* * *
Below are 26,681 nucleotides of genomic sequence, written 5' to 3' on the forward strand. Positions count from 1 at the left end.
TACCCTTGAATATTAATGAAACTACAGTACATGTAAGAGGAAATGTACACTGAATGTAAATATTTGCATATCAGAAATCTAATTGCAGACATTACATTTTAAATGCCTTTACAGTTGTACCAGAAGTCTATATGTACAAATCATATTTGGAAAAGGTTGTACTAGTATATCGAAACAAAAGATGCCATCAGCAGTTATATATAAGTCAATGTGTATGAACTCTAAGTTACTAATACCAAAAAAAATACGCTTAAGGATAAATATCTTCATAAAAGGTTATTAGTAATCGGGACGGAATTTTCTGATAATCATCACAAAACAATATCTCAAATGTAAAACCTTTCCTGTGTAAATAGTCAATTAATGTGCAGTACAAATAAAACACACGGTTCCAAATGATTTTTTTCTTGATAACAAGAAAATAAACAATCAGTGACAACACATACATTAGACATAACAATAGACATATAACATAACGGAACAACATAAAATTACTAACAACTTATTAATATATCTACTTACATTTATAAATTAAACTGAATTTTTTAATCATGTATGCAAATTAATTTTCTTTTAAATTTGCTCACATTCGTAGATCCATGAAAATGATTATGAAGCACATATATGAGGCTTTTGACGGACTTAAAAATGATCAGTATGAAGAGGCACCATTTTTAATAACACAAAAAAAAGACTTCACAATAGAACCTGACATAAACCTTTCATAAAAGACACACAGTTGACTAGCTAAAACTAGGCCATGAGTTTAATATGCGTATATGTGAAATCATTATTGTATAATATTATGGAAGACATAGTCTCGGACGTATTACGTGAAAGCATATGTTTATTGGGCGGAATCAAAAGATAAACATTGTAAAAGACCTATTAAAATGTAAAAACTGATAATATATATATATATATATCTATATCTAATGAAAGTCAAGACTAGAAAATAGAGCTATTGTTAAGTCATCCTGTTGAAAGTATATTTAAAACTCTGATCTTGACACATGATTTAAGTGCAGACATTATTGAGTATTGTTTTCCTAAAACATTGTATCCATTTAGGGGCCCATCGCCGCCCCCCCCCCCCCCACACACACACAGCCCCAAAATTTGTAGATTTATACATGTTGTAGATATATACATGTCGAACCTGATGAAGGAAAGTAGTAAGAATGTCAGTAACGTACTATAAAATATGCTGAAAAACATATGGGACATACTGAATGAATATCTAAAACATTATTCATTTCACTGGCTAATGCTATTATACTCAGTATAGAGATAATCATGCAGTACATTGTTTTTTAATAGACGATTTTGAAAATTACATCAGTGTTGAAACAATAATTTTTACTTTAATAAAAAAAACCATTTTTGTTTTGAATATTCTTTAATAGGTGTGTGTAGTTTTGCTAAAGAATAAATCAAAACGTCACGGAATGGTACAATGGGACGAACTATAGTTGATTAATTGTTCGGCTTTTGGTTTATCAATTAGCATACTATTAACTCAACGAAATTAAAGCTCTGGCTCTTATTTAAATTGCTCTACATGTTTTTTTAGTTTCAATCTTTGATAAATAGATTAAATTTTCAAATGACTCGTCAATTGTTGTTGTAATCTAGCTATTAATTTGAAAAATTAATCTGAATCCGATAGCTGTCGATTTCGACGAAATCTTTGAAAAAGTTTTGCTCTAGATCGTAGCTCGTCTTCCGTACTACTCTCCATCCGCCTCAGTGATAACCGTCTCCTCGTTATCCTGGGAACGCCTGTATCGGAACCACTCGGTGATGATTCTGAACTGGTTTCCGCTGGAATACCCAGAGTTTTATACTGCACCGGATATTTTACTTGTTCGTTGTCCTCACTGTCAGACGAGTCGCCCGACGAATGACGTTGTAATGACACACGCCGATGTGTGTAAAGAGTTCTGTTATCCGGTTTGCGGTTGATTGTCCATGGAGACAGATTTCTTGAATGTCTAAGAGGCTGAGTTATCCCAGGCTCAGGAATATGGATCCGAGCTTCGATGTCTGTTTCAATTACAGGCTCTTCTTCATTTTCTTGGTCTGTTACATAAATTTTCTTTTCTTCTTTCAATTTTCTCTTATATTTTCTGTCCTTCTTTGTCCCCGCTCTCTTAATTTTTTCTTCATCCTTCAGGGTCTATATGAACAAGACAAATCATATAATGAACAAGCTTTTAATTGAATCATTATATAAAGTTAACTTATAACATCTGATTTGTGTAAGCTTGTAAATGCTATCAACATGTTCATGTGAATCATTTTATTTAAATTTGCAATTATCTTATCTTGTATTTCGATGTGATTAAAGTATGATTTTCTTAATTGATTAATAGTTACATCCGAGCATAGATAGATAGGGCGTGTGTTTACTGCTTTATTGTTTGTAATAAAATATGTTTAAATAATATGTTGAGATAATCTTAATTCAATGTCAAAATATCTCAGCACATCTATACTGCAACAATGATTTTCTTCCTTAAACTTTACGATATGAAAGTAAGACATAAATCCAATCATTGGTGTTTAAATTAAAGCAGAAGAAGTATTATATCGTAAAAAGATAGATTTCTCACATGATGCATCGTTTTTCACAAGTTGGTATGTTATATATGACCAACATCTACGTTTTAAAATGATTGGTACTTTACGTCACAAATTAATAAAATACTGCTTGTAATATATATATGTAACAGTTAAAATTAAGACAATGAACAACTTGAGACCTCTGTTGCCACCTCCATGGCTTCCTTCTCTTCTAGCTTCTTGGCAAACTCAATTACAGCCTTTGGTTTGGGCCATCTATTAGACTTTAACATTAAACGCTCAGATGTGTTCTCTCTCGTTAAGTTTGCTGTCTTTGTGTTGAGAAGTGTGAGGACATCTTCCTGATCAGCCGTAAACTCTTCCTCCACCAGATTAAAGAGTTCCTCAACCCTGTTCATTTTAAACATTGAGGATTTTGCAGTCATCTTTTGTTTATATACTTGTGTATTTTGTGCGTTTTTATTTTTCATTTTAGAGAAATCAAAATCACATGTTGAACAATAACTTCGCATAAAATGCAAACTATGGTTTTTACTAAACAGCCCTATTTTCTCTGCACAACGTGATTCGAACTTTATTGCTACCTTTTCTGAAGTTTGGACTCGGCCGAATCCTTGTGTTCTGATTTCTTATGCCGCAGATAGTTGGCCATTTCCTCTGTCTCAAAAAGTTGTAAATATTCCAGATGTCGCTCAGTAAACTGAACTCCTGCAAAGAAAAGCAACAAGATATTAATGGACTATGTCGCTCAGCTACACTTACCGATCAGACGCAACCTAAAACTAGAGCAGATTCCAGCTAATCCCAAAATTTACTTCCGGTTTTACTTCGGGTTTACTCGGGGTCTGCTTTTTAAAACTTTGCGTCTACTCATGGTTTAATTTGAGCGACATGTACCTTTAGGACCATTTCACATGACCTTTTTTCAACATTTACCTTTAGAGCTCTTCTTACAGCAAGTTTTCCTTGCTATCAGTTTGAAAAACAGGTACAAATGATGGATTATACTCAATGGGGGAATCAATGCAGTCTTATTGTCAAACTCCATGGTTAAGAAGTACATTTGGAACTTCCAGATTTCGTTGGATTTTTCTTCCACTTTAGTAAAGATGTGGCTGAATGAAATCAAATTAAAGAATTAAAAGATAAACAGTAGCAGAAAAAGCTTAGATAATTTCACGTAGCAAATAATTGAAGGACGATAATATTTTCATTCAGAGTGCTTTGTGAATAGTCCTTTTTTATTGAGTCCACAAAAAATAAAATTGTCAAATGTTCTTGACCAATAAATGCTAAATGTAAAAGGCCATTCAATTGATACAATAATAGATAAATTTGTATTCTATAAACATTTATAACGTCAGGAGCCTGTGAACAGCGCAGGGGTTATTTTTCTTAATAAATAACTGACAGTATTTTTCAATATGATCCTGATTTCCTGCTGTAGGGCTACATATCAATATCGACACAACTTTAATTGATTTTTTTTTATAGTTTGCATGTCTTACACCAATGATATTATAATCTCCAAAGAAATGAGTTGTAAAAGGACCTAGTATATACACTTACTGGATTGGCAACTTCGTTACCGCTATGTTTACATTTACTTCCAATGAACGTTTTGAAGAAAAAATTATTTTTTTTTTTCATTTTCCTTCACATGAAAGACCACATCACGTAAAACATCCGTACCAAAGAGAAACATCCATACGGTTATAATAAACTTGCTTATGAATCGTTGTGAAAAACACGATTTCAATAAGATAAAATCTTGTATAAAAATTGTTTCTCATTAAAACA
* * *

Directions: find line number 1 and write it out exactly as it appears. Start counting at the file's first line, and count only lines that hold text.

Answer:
Below are 26,681 nucleotides of genomic sequence, written 5' to 3' on the forward strand. Positions count from 1 at the left end.